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How about a fine/prison for taking luggage down the slide?

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How about a fine/prison for taking luggage down the slide?

Old 12th Aug 2016, 03:40
  #121 (permalink)  
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Thanks for posting PF but, the overpaid marketing child who thought that one up fails on so many levels. The first is that, anyone using a hearing aid - will not hear a single word of the voice, as the music will swamp the device.

So, if my brother, or one of my closest friends, were travelling on the flight - they would have to read the document carefully. Happily, they are both experienced travellers. Whilst I would be able to hear it all, the dammed music is sooooo irritating, that I would want to block my ears.
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Old 13th Aug 2016, 15:34
  #122 (permalink)  
 
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My local airline's safety demo:

https://www.youtube.com/watch?v=IIzUnVlkaHg
My point exactly. Why would I ever actually pay attention to any one of those flight attendants when they're telling me to leave my things behind and leave the aircraft when I saw them earlier in the day dancing to Lady Gaga?

This is what most of those passengers must be thinking: Apparently this is fun, not serious, and they don't actually mean it because if it was really serious, they'd tell us without the dance.
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Old 15th Aug 2016, 15:52
  #123 (permalink)  
 
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Simply impound the carried off luggage long term as "potentially significant to the coming accident investigation" as it was about to be spirited away from the scene. Luggage that remains on board is not under suspicion of being spirited away to confuse the investigation so can be forwarded asap.

Sorted.
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Old 15th Aug 2016, 16:51
  #124 (permalink)  
 
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Not a good idea at all...............if I might say so, Wageslave. What happens if there is some thing important in that luggage which the passenger requires? The passenger has just been through a traumatic experience and then you want to make it difficult for him/her to reclaim their luggage which just happens to be their property... Besides which the passenger maybe unwilling to hand it over. A less than sensible idea, I would submit......


Sorted
For whose benefit, may I ask ???

Last edited by Planemike; 15th Aug 2016 at 19:21.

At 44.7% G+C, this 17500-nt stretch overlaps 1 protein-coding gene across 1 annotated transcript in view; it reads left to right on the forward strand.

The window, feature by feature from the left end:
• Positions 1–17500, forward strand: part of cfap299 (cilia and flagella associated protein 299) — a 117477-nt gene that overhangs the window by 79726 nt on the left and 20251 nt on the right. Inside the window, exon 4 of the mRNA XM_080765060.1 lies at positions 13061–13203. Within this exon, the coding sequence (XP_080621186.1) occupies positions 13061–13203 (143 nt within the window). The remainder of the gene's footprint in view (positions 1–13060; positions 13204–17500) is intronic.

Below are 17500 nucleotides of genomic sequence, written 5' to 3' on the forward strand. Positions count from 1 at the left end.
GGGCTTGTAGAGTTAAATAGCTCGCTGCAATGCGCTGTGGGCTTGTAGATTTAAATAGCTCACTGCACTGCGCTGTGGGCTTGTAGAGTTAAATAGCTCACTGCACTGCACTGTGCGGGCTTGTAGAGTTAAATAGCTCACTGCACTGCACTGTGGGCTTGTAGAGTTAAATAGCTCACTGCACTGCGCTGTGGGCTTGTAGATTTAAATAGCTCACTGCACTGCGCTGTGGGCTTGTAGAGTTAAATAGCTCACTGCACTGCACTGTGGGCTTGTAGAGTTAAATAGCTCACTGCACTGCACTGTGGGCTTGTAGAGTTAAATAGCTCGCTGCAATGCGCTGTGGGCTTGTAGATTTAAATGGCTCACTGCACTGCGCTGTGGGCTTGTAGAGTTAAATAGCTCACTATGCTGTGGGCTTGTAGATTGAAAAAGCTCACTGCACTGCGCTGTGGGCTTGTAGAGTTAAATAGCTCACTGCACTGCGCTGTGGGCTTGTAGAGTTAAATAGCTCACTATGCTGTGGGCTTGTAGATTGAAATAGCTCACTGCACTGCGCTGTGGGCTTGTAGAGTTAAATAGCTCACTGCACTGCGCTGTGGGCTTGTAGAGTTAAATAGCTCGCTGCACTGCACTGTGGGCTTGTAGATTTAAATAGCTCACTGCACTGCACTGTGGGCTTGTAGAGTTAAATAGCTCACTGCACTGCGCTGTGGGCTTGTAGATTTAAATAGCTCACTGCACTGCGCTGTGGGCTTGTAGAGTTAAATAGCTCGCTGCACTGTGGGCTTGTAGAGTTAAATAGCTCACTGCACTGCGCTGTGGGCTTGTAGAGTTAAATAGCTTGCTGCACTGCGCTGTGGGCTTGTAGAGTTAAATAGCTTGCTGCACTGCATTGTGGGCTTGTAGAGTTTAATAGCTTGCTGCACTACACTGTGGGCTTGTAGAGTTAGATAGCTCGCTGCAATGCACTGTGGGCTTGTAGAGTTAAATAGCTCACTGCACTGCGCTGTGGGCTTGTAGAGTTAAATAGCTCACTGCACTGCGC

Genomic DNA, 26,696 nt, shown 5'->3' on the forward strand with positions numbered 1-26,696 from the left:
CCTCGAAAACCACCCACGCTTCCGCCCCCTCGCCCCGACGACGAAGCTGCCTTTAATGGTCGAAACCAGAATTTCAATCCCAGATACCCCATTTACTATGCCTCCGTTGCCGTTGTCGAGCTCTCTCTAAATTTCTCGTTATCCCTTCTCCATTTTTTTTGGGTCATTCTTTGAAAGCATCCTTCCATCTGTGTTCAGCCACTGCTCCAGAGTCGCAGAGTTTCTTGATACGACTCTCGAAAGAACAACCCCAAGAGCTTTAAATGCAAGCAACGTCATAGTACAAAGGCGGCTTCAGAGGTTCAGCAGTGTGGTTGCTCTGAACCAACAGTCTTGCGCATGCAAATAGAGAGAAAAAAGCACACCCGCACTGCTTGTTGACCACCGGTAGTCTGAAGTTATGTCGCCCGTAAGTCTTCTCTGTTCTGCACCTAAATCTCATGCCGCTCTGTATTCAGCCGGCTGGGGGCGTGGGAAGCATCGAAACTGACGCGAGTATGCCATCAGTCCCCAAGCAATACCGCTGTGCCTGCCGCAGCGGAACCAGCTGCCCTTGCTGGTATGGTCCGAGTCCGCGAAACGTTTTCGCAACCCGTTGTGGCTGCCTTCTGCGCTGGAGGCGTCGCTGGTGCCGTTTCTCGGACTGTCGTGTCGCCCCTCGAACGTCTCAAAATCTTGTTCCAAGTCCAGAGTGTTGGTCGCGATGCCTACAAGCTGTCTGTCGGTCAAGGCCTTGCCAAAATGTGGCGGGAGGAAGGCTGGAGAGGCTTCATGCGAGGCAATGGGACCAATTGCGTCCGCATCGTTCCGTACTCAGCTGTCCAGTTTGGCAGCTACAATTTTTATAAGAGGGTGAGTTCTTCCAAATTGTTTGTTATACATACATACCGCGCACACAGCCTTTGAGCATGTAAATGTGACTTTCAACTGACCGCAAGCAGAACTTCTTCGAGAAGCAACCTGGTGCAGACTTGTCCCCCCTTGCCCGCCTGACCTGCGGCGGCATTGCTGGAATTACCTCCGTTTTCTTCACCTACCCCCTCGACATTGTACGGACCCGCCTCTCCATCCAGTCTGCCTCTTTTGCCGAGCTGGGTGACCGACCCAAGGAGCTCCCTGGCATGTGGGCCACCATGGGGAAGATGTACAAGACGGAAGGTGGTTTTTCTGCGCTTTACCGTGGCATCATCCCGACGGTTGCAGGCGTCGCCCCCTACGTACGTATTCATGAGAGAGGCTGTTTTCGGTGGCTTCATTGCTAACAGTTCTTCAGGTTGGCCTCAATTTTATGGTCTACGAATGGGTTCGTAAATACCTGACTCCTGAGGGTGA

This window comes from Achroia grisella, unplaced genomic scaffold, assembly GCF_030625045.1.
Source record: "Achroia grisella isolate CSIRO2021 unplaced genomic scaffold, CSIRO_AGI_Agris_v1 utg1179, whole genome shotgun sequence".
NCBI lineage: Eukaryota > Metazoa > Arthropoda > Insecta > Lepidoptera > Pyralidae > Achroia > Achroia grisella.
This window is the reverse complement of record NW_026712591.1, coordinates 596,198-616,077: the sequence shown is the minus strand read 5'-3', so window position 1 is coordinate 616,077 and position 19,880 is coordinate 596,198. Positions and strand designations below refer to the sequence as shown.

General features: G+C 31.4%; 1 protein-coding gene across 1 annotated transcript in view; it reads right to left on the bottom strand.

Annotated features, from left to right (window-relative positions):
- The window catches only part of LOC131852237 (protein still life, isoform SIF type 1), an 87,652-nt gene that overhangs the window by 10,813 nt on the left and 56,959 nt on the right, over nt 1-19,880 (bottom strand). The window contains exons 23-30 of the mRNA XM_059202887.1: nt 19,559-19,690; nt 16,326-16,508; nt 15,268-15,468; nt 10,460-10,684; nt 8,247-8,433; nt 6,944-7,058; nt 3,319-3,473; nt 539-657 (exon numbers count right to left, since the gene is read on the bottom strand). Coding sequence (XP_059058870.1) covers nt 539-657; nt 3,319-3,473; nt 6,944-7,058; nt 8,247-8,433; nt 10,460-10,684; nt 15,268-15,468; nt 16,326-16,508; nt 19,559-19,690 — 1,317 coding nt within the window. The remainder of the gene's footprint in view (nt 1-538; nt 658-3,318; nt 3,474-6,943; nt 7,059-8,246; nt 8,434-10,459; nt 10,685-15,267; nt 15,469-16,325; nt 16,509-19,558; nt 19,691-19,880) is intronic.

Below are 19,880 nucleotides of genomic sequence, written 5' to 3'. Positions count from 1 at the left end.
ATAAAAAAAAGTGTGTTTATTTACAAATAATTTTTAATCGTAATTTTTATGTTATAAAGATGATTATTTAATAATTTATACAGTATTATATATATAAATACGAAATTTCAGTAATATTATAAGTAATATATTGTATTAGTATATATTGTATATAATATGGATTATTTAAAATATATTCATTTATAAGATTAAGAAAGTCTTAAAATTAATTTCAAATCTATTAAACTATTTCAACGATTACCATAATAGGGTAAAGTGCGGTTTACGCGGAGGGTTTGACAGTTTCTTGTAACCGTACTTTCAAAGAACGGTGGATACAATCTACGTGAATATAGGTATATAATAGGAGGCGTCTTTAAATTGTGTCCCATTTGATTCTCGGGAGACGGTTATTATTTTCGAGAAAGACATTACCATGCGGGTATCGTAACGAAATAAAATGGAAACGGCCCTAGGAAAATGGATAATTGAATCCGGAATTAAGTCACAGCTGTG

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Old 15th Aug 2016, 17:36
  #125 (permalink)  
 
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The problem wageslave is that the luggage that remains on board is usually reduced to ashes. And we saw that in the BA incident, which didn't have a fire, it took days to reunite the passengers with their belongings.

As the airlines refuse liability of damage or loss of valuables in both carry-on and in the hold they are as much to blame. As I mentioned a few pages back the Warsaw/Montreal regimes do not allow the airlines to refuse liability, but they do. Meaning you need a high priced lawyer just to get compensated for a proven loss that you are entitled to.

Took a couple of flights in last week on a well known, and well respected 'legacy' airline. Safety briefing did not mention not taking carry-on - I listened carefully for it. The 'briefing card' had a picture of a hand holding a briefcase (from the '50s'?) with an X through it. Not sure if too many people would understand what it was suggesting. From that I'd assume a handbag would be OK to take but according to some on this thread that is forbidden.
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Old 16th Aug 2016, 14:01
  #126 (permalink)  
 
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I can't believe any of you are concerned about "inconvenience" to pax who deliberately and wilfully hazard the lives of fellow travellers by their selfishness.

Arrest the bastards then and charge them with reckless endangerment. A week in a cell and a $5000 fine will give them time to reflect on hazarding other peoples' lives and the furore in the meeja will impress it on others.

Public punishment is the only deterrent until we have locking bins.

Simplest is to do as I said and confiscate the bags as material evidence, a perfectly reasonable stance as they are clearly removing stuff from an investigation scene. Why should they avoid the inconvenience of lost luggage when they risked others' lives to achieve it?

Oh, and post their mugshots and names on the front page of the papers too.
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Old 16th Aug 2016, 14:38
  #127 (permalink)  
 
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Originally Posted by Wageslave
Simplest is to do as I said and confiscate the bags as material evidence, a perfectly reasonable stance as they are clearly removing stuff from an investigation scene.
Are they removing themselves from an investigation scene when they evacuate?
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Old 16th Aug 2016, 18:23
  #128 (permalink)  
 
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Originally Posted by Wageslave
Arrest the bastards then and charge them with reckless endangerment. A week in a cell and a $5000 fine will give them time to reflect on hazarding other peoples' lives and the furore in the meeja will impress it on others. .
These folk have just suffered the trauma of being in an accident and you want to further traumatise them by putting them in a cell and fining them a large amount of money which they may not have.

Surely it is far more important to reunite the passengers and their baggage with their nearest and dearest. Well if I had been involved any form of accident that is what I would want the transport company, police and other authorities to do for me...... Never mind thinking about putting me in a cell or parting me from my hard eared money.........